Millennials Are the First Generation in History to Inspire Think Pieces About Millennials
I saw it, and I clicked on it. I couldn’t help it. It had the word “millennial” in the headline, and I am one of those: a millennial. So I had to click. It was about me, personally. Because I, personally, am a millennial. And millennials, research shows, are the first generation in history to inspire think pieces about millennials.
It wasn’t since the last time I’d read a think piece about millennials (Thursday) that I’d thought about what makes our generation unique. We weren’t allowed to roam free as children; we only did activities as teen-agers to get us into college; and we entered the workforce during the Great Recession. Upon reading the latest think piece about millennials, I really got to thinking about the fact that I wasn’t allowed to roam free as a child; I only did activities as a teen-ager to get myself into college; and I entered the workforce during the Great Recession. These things made me who I am: a completely unique individual, part of a completely unique generation—millennial.
A Gen Xer recently implied that I did not know how to have fun. She was quick to remind me that, when she was my age, she enjoyed activities such as “free time” and “economic stability.” In that moment, I wanted to tell her so many things, but my crippling anxiety (caused by choice overload, constant online comparisons to my peers’ success, and screens) prevented me from doing so. I wish I would have told her that I do know how to have fun. We just had different definitions of the word. My idea of fun is reading think pieces about millennials. It’s a hoot.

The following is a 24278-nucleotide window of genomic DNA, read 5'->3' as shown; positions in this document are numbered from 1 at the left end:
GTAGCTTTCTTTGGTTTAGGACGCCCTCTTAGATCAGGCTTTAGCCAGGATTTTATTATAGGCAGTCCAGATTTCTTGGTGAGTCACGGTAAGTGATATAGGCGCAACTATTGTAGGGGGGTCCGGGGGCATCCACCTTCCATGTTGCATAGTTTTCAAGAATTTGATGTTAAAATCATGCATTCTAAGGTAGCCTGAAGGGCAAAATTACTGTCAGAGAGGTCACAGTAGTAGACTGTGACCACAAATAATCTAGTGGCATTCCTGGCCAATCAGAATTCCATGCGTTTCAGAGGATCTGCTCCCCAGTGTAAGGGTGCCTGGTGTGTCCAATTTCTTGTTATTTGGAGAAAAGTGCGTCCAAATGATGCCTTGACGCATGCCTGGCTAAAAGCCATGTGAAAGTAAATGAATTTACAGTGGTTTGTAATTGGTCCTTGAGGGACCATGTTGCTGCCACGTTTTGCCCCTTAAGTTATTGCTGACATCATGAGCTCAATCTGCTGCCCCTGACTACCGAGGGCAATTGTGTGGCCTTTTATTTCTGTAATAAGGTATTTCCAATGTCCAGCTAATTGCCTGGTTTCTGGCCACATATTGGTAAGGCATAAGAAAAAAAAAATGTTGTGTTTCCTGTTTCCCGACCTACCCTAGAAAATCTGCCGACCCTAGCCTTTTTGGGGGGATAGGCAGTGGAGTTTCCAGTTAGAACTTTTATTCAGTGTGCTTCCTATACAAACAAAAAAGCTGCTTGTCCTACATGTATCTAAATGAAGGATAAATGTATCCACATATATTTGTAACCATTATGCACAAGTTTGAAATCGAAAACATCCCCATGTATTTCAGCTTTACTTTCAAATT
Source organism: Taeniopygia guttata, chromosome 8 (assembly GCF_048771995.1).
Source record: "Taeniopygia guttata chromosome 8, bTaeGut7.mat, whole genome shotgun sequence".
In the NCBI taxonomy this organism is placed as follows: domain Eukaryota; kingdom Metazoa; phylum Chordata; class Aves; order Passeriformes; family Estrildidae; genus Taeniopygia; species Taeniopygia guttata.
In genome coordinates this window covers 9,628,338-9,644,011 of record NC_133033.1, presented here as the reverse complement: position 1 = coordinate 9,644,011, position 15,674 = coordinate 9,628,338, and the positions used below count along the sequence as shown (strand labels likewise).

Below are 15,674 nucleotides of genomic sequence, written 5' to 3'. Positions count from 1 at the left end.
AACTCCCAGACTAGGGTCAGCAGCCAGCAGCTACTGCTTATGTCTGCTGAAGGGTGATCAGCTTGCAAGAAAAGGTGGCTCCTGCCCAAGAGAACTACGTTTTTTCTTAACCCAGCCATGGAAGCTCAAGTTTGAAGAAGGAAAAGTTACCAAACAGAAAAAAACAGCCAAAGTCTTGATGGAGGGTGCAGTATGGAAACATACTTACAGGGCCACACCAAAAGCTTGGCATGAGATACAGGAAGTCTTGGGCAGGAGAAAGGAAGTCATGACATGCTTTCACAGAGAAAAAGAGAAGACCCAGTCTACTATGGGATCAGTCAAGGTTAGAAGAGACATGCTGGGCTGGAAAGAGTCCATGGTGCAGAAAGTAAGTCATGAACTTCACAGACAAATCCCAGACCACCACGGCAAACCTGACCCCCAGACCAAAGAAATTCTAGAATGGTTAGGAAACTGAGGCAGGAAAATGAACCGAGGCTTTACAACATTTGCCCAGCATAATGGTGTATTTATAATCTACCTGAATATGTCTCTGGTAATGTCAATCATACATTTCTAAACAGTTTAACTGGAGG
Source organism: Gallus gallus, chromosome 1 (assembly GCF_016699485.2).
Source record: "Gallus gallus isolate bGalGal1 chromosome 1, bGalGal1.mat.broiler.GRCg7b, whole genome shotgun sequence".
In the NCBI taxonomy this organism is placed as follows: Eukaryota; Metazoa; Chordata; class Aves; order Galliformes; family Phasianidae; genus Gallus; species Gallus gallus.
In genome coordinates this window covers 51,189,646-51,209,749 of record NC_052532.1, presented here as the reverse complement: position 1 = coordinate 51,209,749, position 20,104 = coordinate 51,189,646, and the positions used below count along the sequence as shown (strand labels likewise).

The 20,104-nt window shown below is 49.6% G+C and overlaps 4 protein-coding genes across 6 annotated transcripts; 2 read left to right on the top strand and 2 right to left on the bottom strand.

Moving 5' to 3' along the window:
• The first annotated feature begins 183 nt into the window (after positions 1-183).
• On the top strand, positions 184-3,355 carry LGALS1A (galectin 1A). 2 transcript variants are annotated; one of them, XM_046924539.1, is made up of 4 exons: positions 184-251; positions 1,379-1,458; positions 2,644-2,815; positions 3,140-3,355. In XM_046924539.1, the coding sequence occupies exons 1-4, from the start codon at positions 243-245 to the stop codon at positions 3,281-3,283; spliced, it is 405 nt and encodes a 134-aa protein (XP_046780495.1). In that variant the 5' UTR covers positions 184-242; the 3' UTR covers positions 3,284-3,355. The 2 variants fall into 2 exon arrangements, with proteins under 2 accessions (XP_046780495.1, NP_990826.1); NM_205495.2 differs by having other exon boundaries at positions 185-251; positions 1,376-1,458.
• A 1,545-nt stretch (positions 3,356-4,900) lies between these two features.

For many millennials, a social-media presence—on Instagram, Facebook, or Twitter—has become integral to accessing the vast and varied world of millennial think pieces. I, for instance, clicked on a link on Facebook to an article about how millennials don’t have enough money, and then I shared it with my followers on Twitter. It is common knowledge that these social-media platforms—all founded by millennials, mind you—were formed for this very type of information dissemination. And look, it’s working. You’re reading this.
If you contemplate all of the things that think pieces about millennials have claimed that millennials have ruined, a staggering pattern becomes clear. Sure, we’ve killed beer, diamonds, antiques, sex, D.U.I.s, casual sit-down dining, napkins, Hooters, cereal, golf, American cheese, America, stilettos, motorcycles, middle children, mayonnaise, porn, print news, real estate, light yogurt, bar soap, divorce, democracy, fabric softener, loyalty, wine corks, lunch, banks, department stores, designer handbags, gyms, football, oil, relationships, handshakes, canned tuna, and cash. But focussing on all of the things we’ve ruined ignores all of the things that are thriving because of us. Such as, for example, think pieces about millennials. We are truly living in a golden age. I’m a millennial, so I would know.